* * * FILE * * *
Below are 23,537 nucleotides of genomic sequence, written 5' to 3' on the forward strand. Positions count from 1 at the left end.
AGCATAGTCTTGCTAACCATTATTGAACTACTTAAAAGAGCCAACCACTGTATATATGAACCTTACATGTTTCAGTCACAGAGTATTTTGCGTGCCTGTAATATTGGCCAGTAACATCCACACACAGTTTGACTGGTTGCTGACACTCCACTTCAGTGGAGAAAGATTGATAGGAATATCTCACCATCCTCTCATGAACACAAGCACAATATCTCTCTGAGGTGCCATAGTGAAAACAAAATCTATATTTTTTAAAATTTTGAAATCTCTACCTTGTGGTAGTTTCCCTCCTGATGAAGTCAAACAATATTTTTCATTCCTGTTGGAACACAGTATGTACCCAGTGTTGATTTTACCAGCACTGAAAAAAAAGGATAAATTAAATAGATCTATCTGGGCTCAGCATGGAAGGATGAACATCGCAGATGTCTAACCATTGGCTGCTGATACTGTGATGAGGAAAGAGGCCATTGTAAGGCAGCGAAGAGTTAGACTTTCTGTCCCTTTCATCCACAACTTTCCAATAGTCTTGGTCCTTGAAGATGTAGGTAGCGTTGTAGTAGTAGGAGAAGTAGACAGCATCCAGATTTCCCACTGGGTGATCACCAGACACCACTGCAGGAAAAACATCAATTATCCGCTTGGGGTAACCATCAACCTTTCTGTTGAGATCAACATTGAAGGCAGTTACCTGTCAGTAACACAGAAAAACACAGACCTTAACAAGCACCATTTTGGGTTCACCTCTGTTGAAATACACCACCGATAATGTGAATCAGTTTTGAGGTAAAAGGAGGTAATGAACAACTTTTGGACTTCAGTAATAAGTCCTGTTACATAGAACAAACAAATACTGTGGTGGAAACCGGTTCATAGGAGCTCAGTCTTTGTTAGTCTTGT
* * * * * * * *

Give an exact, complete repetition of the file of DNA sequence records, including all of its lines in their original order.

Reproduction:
Below are 23,537 nucleotides of genomic sequence, written 5' to 3' on the forward strand. Positions count from 1 at the left end.
AGCATAGTCTTGCTAACCATTATTGAACTACTTAAAAGAGCCAACCACTGTATATATGAACCTTACATGTTTCAGTCACAGAGTATTTTGCGTGCCTGTAATATTGGCCAGTAACATCCACACACAGTTTGACTGGTTGCTGACACTCCACTTCAGTGGAGAAAGATTGATAGGAATATCTCACCATCCTCTCATGAACACAAGCACAATATCTCTCTGAGGTGCCATAGTGAAAACAAAATCTATATTTTTTAAAATTTTGAAATCTCTACCTTGTGGTAGTTTCCCTCCTGATGAAGTCAAACAATATTTTTCATTCCTGTTGGAACACAGTATGTACCCAGTGTTGATTTTACCAGCACTGAAAAAAAAGGATAAATTAAATAGATCTATCTGGGCTCAGCATGGAAGGATGAACATCGCAGATGTCTAACCATTGGCTGCTGATACTGTGATGAGGAAAGAGGCCATTGTAAGGCAGCGAAGAGTTAGACTTTCTGTCCCTTTCATCCACAACTTTCCAATAGTCTTGGTCCTTGAAGATGTAGGTAGCGTTGTAGTAGTAGGAGAAGTAGACAGCATCCAGATTTCCCACTGGGTGATCACCAGACACCACTGCAGGAAAAACATCAATTATCCGCTTGGGGTAACCATCAACCTTTCTGTTGAGATCAACATTGAAGGCAGTTACCTGTCAGTAACACAGAAAAACACAGACCTTAACAAGCACCATTTTGGGTTCACCTCTGTTGAAATACACCACCGATAATGTGAATCAGTTTTGAGGTAAAAGGAGGTAATGAACAACTTTTGGACTTCAGTAATAAGTCCTGTTACATAGAACAAACAAATACTGTGGTGGAAACCGGTTCATAGGAGCTCAGTCTTTGTTAGTCTTGT